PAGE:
Making Low FODMAP Dark Chocolate Truffles
If you are a dark chocolate lover, you will be thrilled to know that you CAN have it while following the low FODMAP diet. It comes down to portion control and what better way to eat a low FODMAP amount of dark chocolate than in a smooth, creamy, luscious Dark Chocolate Truffle.
This recipe for Low FODMAP Dark Chocolate Truffles is easy to make, yet elegant enough to offer as a special gift – or to share with a special someone, whether they are FODMAPing or not! (For a second and more involved recipe with a chocolate shell, check out our Low FODMAP Chocolate Dipped Truffles).
Use High Quality Chocolate
When making truffles you should use the very best chocolate you can find and afford. This can be said for any chocolate recipe, but when you have a recipe such as this that literally has 3 ingredients and one of them is chocolate, you can see how the quality of each and every ingredient is paramount.
Same goes for our Chocolate Ganache recipe.
I have literally written the book on these delectable candies and go into a deep exploration of various chocolates in my book, Truffles, which we encourage you to read.
If you LOVE chocolate and fancy yourself a budding truffle-maker, this book is for you.
Your chocolate label should list cacao mass, sugar, cocoa butter and then perhaps vanilla and lecithin. (BTW soy lecithin is low FODMAP).
The cacao mass percentage should be around 60%. This means that this recipe will work with chocolates that are between 55% and maybe 64% but I like the texture and flavor of 60% the best in this recipe.
The informal outer coating of cocoa powder makes these particularly easy to make, and gives them a visual similarity to “real” fungus truffles, which is where their name comes from.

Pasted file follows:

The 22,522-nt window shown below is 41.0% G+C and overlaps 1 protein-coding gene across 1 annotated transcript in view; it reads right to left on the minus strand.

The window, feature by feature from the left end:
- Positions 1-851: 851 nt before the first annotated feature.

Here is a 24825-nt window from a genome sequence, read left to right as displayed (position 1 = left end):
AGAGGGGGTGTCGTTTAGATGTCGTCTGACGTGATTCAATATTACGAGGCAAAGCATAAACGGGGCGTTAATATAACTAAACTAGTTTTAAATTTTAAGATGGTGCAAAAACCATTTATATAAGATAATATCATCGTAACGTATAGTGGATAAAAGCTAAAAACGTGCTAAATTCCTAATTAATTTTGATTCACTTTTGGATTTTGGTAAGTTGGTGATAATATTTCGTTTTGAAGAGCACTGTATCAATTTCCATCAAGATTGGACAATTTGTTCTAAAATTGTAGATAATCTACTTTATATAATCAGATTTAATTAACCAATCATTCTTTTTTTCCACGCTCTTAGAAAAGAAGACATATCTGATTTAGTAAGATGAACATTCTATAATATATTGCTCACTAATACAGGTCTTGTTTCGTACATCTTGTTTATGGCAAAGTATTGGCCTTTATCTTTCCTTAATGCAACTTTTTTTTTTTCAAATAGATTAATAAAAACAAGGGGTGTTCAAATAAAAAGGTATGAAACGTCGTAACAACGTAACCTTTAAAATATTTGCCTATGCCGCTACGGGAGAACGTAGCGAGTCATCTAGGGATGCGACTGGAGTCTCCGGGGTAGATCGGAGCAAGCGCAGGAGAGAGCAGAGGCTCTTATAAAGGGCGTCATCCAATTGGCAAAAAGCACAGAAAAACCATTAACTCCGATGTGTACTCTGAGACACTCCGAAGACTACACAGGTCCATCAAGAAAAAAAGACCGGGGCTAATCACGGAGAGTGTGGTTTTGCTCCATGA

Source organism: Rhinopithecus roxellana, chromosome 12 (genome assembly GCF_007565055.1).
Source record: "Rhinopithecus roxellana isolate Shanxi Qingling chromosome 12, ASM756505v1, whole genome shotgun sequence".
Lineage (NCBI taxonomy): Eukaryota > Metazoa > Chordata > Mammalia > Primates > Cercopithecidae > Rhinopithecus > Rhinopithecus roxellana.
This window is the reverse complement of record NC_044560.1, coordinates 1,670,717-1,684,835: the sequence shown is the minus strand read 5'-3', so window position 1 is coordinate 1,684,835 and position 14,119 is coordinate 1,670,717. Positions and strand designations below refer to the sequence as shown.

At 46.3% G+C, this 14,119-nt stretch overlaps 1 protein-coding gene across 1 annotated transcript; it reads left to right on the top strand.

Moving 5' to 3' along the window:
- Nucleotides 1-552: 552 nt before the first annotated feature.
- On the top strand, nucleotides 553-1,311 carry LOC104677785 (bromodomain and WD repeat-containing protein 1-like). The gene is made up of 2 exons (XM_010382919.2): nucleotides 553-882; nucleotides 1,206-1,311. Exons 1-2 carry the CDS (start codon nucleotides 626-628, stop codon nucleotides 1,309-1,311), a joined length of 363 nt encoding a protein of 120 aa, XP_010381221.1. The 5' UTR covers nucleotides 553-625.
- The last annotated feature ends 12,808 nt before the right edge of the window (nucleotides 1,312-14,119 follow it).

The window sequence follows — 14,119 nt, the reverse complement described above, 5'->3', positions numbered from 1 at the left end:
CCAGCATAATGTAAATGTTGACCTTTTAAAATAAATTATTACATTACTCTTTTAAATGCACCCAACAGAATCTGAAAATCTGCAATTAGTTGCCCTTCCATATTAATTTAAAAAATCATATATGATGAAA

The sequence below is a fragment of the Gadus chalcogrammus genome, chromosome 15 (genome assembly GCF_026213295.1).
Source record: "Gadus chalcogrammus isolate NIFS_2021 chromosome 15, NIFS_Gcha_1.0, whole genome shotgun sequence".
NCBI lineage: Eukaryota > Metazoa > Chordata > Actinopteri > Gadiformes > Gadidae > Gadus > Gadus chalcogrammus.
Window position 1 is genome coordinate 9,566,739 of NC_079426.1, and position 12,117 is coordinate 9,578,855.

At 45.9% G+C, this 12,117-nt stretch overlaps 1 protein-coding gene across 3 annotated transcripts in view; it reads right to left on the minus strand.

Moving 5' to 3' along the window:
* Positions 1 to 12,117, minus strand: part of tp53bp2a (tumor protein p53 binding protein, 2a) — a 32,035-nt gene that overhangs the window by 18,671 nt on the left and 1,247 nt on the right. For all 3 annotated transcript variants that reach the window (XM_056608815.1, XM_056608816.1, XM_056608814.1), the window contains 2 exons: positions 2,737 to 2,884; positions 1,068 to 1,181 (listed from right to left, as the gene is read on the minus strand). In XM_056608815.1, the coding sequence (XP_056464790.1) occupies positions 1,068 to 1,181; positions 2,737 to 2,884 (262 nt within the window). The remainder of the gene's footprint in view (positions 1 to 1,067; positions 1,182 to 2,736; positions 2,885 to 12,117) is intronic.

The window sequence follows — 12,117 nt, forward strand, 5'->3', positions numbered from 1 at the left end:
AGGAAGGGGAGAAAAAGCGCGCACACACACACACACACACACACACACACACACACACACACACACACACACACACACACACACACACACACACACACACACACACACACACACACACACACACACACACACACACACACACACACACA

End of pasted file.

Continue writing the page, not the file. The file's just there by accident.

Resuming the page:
Also, since these are meant to mimic nature-made truffles, they do not have to be perfectly round. In fact round-ish is even better as they will look more organic and interesting.
If you cannot source any lactose-free cream in your supermarket, you can make your own! Check out our article, DIY Lactose-Free Dairy.
Note that the serving size is still low FODMAP even if you use conventional heavy cream.
For more deep-dark chocolate lusciousness, check out our Troufakia – a very easy truffle recipe.
Low FODMAP Dark Chocolate Truffles
Making Low FODMAP Dark Chocolate Truffles is easy if you follow our step-by-step directions.
Low FODMAP Serving Size Info: Makes about 60 truffles; 30 servings; serving size 2 truffles
Place cream in a wide saucepan and heat over medium heat just until it comes to a simmer. Remove from heat and immediately sprinkle chocolate into cream. Cover the pot and allow to sit for 5 minutes; the heat should melt the chocolate. Stir very gently (you don’t want to incorporate air) until smooth.
If chocolate isn’t melting, place saucepan over very low heat and stir until smooth, but take care not to let it get too hot or burn.
Pour mixture, now called a ganache, into a shallow bowl; cover with plastic wrap and allow to cool at room temperature, preferably overnight, or until firm enough to roll.
Coat your hands with cocoa and roll ganache into 3/4-inch to 1-inch (2 cm to 2.5 cm) balls. They should be round-ish, but they do not have to be perfect.
Toss truffles in one or the other of the cocoas. Place in fluted paper cups, if desired and enjoy at room temperature. Truffles may be refrigerated in a single layer in an airtight container for up to 1 week. Always bring to room temperature before serving.
- Small amounts of heavy cream are low FODMAP, even if the cream is not lactose-free. If you can only find conventional heavy cream, you can still make the dish - just stick to the serving sizes. Also, if you want to try, check out our DIY Lactose-Free Dairy article.
All nutritional information is based on third-party calculations and should be considered estimates. Actual nutritional content will vary with brands used, measuring methods, portion sizes and more. For a more detailed explanation, please read our article Understanding The Nutrition Panel Within Our Recipes.